Greater China PR Consultancies of the Year 2017 | Holmes Report

2017 Greater China PR Consultancies of the Year

The 2017 Asia-Pacific PR Consultancies of the Year are the result of an exhaustive research process involving more than 100 submissions and meetings with the best PR firms across the region. Consultancy of the Year winners were announced and honoured at the 2017 Asia-Pacific SABRE Awards, on 14 September in Hong Kong. Analysis of all Finalists (and Winners from 15 September) can be accessed via the navigation menu or below:

Ogilvy PR (WPP)
With fee income estimated at more than $70m, Ogilvy PR remains the largest international PR consultancy in China, a position is has held with distinction for many years. The firm’s regional CEO Scott Kronick, of course, made his name in the market, and remains based in Beijing, surrounded by a handpicked leadership team that has, for the most part, remained in place for more than a decade. That kind of stability continues to pay off for Ogilvy PR in Greater China, where Kronick and China/Hong Kong president Debby Cheung oversee a network that includes offices in Hong Kong, Taipei, Guangzhou, Shanghai, Beijing and a new operation in Shenzhen, adding up to around 650 staffers, a little more than half of the network’s total Asia-Pacific headcount.

After double-digit growth in 2015, Ogilvy PR weathered tougher market conditions in admirable fashion, posting a mid-single-digit uptick and bringing in new business from Kingenta Ecological Engineering Group, Sony Music, Ziroom, PRC Ministry of Culture, British Council, Astra Zeneca China, VIPKID, Adidas, Magneo, RNG, Philips, Chunghwa Telecom, CITIC Guoan Wine. The firm’s reputation with large local players and outbound-focused government entities remains second to none, with a more recent assignment understood to include high-level support for the Xian Government’s efforts to promote itself as an international investment destination. Those new accounts join an existing client roster that includes Nestle, CFA, Ford, IBM, Amazon, Tencent, Huawei, Adidas and the Chengdu Government. 

But it is not just the agency’s scale that impresses in China. The work continues to demonstrate the kind of ‘next chapter’ thinking that has been in place for several years now, thanks to a 50-strong creative contingent and one of the strongest digital units in the market. In Hong Kong, for example, the firm’s musically-themed work Huawei helped it win over sceptical consumers, while a WWF campaign ultimately convinced the SAR government to announce a total ban on ivory sales. For Intel, meanwhile, a PC refresh effort in conjunction with World of Warcraft reversed years of decline and resulted in increased sales.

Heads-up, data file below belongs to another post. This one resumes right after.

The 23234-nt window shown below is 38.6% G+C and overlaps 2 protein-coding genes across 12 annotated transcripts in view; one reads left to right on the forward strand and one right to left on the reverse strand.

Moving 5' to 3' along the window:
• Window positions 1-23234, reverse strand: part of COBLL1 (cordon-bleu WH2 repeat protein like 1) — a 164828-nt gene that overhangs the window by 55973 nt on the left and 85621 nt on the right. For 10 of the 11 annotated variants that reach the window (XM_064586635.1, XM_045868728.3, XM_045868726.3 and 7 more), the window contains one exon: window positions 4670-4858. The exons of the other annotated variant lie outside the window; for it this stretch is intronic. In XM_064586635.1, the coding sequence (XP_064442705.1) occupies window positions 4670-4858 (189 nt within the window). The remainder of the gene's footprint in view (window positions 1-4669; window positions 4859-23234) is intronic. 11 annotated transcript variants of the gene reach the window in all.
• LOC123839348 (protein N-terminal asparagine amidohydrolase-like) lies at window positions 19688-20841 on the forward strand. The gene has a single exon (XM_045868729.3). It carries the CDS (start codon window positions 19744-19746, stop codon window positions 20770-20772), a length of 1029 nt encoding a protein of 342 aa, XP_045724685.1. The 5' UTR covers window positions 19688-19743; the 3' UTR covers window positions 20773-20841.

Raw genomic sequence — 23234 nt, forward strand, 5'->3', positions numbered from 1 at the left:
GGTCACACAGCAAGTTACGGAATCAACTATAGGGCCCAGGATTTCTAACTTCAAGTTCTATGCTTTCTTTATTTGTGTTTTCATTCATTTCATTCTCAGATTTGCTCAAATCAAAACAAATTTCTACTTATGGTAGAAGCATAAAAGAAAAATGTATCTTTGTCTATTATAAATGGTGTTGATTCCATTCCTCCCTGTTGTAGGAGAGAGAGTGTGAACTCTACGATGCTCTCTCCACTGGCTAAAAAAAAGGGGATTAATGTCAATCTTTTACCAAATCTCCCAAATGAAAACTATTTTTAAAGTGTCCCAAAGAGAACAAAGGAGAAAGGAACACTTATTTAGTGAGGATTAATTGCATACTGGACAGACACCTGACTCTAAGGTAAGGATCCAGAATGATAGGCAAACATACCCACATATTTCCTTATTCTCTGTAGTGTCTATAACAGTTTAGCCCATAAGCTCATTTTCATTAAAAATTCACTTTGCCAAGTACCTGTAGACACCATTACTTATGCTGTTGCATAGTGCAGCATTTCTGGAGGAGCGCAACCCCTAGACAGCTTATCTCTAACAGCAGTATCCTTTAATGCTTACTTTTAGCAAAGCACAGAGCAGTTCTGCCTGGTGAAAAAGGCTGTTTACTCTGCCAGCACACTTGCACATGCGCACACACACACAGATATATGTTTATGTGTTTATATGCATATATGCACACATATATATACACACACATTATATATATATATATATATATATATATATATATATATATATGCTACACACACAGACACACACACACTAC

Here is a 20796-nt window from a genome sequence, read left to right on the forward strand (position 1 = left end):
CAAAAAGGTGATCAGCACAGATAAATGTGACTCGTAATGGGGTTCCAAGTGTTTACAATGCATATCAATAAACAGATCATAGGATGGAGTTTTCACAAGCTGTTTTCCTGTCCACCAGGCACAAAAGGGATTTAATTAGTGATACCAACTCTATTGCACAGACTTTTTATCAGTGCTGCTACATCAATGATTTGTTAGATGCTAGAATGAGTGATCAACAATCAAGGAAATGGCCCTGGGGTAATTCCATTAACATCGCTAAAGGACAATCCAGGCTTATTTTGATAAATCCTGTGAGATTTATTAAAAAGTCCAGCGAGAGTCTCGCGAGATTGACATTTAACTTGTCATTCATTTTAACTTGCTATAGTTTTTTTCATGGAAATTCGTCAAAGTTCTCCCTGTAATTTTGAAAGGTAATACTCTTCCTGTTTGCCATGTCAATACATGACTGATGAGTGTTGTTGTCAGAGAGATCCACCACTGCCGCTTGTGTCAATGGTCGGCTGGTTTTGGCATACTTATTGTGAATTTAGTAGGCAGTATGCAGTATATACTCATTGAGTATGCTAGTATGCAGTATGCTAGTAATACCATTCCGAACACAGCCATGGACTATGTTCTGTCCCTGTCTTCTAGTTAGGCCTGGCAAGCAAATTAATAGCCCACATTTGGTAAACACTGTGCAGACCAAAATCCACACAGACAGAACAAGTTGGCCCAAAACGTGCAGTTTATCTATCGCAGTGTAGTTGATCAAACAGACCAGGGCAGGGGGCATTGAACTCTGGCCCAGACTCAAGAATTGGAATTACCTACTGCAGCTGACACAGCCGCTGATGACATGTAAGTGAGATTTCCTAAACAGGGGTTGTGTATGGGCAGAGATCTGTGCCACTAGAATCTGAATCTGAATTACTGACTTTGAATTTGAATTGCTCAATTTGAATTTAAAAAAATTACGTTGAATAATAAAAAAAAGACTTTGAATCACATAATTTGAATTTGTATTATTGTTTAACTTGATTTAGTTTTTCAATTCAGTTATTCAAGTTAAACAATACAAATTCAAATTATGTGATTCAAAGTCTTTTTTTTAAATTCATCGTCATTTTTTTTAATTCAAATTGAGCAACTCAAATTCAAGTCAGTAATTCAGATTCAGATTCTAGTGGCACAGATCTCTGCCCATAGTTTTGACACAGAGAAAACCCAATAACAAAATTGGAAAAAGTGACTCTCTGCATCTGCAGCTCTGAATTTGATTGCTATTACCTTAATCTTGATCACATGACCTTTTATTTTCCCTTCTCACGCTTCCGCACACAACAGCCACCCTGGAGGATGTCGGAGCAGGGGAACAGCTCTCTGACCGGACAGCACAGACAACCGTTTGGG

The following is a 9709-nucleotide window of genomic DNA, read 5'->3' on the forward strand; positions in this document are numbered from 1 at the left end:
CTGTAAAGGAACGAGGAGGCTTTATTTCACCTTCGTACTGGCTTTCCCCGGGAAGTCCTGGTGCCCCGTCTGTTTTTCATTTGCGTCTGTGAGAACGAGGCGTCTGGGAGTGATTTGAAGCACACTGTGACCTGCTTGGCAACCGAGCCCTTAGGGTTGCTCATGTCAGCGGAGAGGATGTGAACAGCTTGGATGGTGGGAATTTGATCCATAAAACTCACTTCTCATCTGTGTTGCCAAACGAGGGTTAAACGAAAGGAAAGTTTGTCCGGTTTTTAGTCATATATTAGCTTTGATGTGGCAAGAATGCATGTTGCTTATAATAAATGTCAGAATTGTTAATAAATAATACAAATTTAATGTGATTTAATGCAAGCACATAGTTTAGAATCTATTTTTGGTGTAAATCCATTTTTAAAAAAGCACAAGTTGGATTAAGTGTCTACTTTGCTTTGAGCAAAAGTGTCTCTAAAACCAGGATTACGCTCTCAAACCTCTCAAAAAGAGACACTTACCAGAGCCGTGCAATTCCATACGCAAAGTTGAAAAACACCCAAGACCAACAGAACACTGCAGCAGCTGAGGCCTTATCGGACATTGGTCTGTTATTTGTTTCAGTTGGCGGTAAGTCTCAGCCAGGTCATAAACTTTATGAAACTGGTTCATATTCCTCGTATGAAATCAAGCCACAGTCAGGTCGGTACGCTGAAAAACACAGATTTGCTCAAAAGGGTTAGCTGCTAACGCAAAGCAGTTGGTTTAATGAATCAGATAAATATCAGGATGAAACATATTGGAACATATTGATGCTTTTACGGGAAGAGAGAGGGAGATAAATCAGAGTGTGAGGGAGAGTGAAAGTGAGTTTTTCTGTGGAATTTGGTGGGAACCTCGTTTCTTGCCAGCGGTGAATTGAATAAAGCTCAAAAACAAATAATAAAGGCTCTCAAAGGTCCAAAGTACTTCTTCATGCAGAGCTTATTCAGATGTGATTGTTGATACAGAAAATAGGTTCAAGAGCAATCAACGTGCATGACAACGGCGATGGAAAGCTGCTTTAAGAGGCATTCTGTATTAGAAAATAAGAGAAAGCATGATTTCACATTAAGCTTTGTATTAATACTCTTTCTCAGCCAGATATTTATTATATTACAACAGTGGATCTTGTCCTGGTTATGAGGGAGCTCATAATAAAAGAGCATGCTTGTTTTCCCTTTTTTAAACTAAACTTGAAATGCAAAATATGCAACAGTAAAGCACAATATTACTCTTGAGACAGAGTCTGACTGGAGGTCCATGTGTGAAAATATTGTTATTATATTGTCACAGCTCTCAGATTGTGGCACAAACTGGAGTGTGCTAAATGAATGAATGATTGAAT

Meanwhile, Ogilvy’s focus on upgrading its planning, products and services continues to bear fruit. It is worth noting that, while the broader group grapples with the challenges of becoming one agency, Ogilvy PR is already a central presence at Ogilvy China, evidenced by the senior roles held by Cheung (who oversees Shanghai) and Ogilvy & Mather Beijing president Selina Teng. — AS


BlueFocus Digital (BlueFocus Communications Group)
Since its launch in 1996 (then known as Blue Focus PR), Oscar Zhao’s company has grown into the largest public relations consultancy in China and one of the top 10 public relations business in the world, with 2016 fee income (per our 2017 Top 250 ranking) of close to $270 million—up by 17% last year.

Today, BlueFocus Digital Marketing Agency is the main subsidiary of the BlueFocus Communication Group in China, employing 1,300 people and offering a unique blend of digital marketing and public relations services in China  across offices in Beijing, Shanghai, Guangzhou, Shenzhen and Xi’an. The firm is led by CEO Richard Jiao, supported by COO Stanley Xiao, chief strategy officer Yorf Guo, VP Bruce Zhu and SVP Donna Li. Key new hires last year included chief technology officer Su Zuan and Otype VP River Wu.

As such, it represents many of the country’s largest companies (Lenovo, Baidu,, Tencent, FAW-Volkswagen, Volvo, Canon, GAC Toyota and NETS) . New business over the past 12 months came from Bybo Dental Group, Ferrero, Nestle, WMF, China UnionPay, Chevron, L'Oréal, vivo, Lianjia and 5i5j.

That helped BlueFocus Digital grow its revenues by 8.9% in 2016, despite a challenging market that included many clients looking to optimise their marketing budget. In response, BlueFocus has a built a more modern purchasing and operation department, supported by upgraded client servicing capabilities. The firm has also stepped up its creative capabilities, because of the demands placed on its digital work. A central creative team is supported by investments across big data, artificial intelligence and cloud technology, reflecting BlueFocus shift towards digital CRM and social media marketing. 

High-profile work includes developing Infinit’s customer loyalty platform, a mobile effort that leveraged big data to optimise the carmaker’s marketing experience and led to a substantial increase in owners’ usage. For Baidu, meanwhile, BlueFocus supported the transformation of visual art into music via artificial intelligence, and also developed an AR-fuelled restoration campaign of nine city gates in old Beijing. — AS

MSL (Publicis Communications)
Having made three very different acquisitions in China—strategic communications consultancy Eastwei, events-driven company Luminous Experiential, and digital marketing and PR firm Genedigi—it has taken a while for MSL’s operations in Asia’s most dynamic market to mesh, but despite the fact that the latter two firms retain their original brands, it is becoming increasingly difficult for competitors to pretend that the Publicis-owned agency is not now a major player in the market, uniquely positioned to provide both top level strategic counsel and local market execution that includes 750 professionals in 11 Greater China offices.